Astronauts on long-duration flights will need access to more than just routine care Via Scientific American
The concept of human space exploration of space has experienced something of a recent revival in the public consciousness. The private SpaceX and Virgin Galactic companies (and their eccentric front men) often make front-page news for their achievements and goals, which ultimately involve traveling to and colonizing distant planets. Though some decry these ambitions as extravagant fantasies, news pertaining to novel developments in extraterrestrial exploration often goes viral over digital media, reflecting genuine public interest in the topic.
Though we are technologically closer to realizing long-distance space travel than we were 50 years ago, significant engineering, financial and logistical obstacles remain. The health and well-being of participants on future exploratory or colonization missions encompasses all of the aforementioned. The medical needs of future explorers and colonists must be adequately met in the face of arguably the most adverse and unpredictable conditions humans will ever venture into.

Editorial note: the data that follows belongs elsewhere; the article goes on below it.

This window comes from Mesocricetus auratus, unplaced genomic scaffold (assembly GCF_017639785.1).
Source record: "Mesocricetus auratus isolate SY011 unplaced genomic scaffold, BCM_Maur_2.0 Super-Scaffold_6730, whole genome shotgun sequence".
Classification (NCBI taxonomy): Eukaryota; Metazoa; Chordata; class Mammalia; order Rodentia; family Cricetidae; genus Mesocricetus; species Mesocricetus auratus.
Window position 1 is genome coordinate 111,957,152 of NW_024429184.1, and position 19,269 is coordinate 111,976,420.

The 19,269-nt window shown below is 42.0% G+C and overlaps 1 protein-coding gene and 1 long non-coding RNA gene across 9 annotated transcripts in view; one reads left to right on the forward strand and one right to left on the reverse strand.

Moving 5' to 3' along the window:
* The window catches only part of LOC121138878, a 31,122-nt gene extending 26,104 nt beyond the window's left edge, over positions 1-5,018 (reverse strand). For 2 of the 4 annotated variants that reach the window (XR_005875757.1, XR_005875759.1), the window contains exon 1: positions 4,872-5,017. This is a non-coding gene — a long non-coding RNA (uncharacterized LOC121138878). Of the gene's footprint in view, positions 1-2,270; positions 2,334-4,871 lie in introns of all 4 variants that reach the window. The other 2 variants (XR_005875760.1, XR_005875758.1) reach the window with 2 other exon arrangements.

Furthermore, human participants will also serve as test subjects for extraterrestrial exposure, for durations exceeding existing previous records. The extraterrestrial environment subjects human physiology to a range of physical forces, including microgravity, extreme temperatures, ionospheric plasma and galactic radiation. Each of these causes unique alterations to the physiology of individual body systems. Not only must the biological effects of individual forces on isolated body systems be ascertained, models should also be developed for predicting the whole-body effects produced by simultaneous multi-organ exposure to multiple extraterrestrial forces.
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